Dia De Los Muerto, the Day of the Dead, is a formal holiday celebrated throughout regions of Mexico where it originated from October 31 – November 2 (All Saints and All Souls Day), each year. The funeral related industries throughout the world have started dropping the word “celebrate or celebration of life” to replace the word funeral. But nowhere is there more a celebration of life and death then in these communities in Mexico over this formal holiday period.
Historical sources indicate this celebration to be more than 3,000 years old dating back to the Aztecs and possibly first witnessed by the Conquistadors 500 years ago. There are reports that there were attempts to end the event – that was not successful and has evolved over the years.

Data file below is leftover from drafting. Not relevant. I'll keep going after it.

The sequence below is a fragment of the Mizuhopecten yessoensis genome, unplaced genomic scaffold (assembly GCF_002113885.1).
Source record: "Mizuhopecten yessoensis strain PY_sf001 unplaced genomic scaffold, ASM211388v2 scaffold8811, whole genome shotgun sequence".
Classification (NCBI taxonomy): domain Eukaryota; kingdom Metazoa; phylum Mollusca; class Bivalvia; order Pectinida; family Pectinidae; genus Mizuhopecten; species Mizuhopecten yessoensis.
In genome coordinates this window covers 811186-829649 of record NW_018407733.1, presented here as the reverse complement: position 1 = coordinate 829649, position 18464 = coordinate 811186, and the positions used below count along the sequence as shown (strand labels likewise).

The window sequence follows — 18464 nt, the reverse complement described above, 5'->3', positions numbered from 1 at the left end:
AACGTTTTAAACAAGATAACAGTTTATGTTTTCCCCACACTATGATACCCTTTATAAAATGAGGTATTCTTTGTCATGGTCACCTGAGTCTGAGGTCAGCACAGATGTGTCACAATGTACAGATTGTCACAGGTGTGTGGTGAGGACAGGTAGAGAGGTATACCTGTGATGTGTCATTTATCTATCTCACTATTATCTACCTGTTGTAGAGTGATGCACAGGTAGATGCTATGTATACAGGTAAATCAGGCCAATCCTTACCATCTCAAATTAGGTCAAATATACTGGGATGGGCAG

Foremost to this celebration is visiting of the graves of deceased family members. In some areas, bones are removed from graves and cleaned, while others spend the day honoring their loved ones with food and activities that the deceased enjoyed in life. Today many outside the Hispanic community embrace this feeling of celebration. Museum exhibits are observed throughout the US and other countries. A way to help people understand the culture not just of death and dying but of honor and respect for those who have died. The movie “Coco” that premiered last year, was a good way for children of “all” ages to understand the life and death cycle that so many today say is denied. Let’s take a moment to remember that we all have the capability to remember, honor and acknowledge our dead. Not just on special designated dates but throughout the year.